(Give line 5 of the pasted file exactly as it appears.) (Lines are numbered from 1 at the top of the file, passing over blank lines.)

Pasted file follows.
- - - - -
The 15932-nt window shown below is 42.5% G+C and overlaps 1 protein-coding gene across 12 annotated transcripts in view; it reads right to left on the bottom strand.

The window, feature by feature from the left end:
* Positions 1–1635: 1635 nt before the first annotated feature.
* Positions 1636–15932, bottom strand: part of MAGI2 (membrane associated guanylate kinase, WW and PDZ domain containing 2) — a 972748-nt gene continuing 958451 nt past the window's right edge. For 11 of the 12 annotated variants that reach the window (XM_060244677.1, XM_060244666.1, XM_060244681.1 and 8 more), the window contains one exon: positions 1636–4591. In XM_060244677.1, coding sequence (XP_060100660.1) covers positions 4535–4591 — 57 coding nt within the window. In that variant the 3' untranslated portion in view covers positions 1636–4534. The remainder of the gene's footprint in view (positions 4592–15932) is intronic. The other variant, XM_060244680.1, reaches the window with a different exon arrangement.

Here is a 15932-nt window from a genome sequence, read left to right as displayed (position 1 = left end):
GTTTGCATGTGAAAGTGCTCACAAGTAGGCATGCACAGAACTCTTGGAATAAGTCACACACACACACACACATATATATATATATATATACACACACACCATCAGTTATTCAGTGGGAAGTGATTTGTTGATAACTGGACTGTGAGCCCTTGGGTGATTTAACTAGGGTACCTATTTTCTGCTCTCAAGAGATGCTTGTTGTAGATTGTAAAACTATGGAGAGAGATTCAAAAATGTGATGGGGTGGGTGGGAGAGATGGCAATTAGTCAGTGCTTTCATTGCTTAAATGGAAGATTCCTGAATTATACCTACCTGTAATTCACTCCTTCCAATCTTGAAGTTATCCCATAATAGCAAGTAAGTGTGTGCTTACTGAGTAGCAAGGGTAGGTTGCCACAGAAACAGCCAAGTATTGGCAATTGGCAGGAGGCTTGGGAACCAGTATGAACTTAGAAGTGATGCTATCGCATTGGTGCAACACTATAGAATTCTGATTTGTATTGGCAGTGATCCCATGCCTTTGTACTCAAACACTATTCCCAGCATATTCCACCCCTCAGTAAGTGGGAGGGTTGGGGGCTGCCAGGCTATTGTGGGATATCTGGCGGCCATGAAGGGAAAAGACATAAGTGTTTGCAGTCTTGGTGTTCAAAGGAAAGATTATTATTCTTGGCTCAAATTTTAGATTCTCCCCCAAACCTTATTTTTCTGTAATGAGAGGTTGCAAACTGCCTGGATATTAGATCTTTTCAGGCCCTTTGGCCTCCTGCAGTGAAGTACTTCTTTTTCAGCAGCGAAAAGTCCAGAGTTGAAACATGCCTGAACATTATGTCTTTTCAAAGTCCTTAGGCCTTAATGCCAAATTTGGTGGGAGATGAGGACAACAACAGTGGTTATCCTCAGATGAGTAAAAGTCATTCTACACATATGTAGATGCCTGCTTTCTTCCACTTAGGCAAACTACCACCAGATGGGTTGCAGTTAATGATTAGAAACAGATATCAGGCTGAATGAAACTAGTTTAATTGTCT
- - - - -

Here is a 15932-nt window from a genome sequence, read left to right as displayed (position 1 = left end):